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Re: Research

Michele Harris, president and “chief matchmaker” for MarketingDeptNYC Inc., an agency search firm, recently shared some market research tips and tactics with Fast Company. Here’s a crash course in primary research development:

Michele Harris, president and “chief matchmaker” for MarketingDeptNYC Inc., an agency search firm, recently shared some market research tips and tactics with Fast Company. Here’s a crash course in primary research development:

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  • Objectives Be clear on your reasons for the research, exactly what you want to find out, how it fits into your overall brand strategy, and your priorities regarding data collection.
  • Results-Oriented Are you making a go/no go decision on a new product or an ad campaign? Are you looking for the optimal target for your product or service? Determining how you want to use the results will affect the research requirements.
  • Target Specifics Be as specific as you can about whom you want to interview. Some people are harder to find, and some groups are more expensive to research than others.
  • Target Diversity Is your target audience homogeneous or diverse? Often, the size of the research sample is contingent on the diversity of the target population and should include a minimum number of subjects for each segment (genders, age groups, and product usage groups).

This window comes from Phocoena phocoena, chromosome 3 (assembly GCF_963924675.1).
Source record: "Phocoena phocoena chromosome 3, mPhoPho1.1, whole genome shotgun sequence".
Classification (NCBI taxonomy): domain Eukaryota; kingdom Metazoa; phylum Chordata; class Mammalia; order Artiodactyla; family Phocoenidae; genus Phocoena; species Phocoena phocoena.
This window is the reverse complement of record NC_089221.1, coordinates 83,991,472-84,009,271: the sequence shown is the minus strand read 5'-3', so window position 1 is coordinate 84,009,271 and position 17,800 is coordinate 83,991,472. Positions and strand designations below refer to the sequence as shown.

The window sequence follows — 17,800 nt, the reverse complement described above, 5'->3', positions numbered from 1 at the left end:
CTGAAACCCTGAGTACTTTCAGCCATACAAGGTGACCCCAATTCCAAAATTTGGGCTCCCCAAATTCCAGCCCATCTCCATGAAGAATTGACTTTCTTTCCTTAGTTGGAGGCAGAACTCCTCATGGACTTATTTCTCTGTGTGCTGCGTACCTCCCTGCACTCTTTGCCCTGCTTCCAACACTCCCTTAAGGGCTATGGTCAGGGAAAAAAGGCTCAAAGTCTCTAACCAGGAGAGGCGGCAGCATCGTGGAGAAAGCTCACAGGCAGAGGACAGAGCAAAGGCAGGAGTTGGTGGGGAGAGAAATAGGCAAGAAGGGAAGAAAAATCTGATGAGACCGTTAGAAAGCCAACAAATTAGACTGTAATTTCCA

• Show and Tell Do you need to show samples, storyboards, advertising slogans, or prototypes? This will impact the specific approach used and the associated costs, including material distribution.
  • Understanding Deliverables Most of the time, you can expect a detailed written report at the conclusion of a research study that can include an executive summary, charts and tables, or quotes from respondents. The more detail you seek, the more it will cost.
  • Small Teams Try to keep your team small. The more people having input into your research, the more likely you are to have a study that is unfocused and ultimately, unsatisfying. The marketing director, product manager, and ad agency (if appropriate) are usually the optimal team.
  • Timing How will the research affect other planned company initiatives? Don’t wait until the last minute. Plan on spending two to six months (depending on the scope of the effort) on your study, from the initial planning to deliverables.
  • Be Research-Savvy Make sure your research sample is comprehensive enough to be useful and to uncover trends. Unearthing patterns over individual opinions are what’s important.
  • Budget Primary research can cost anywhere from $5,000 to more than $100,000. Fortunately, there are a number of ways to accomplish nearly any objective, so you have choices.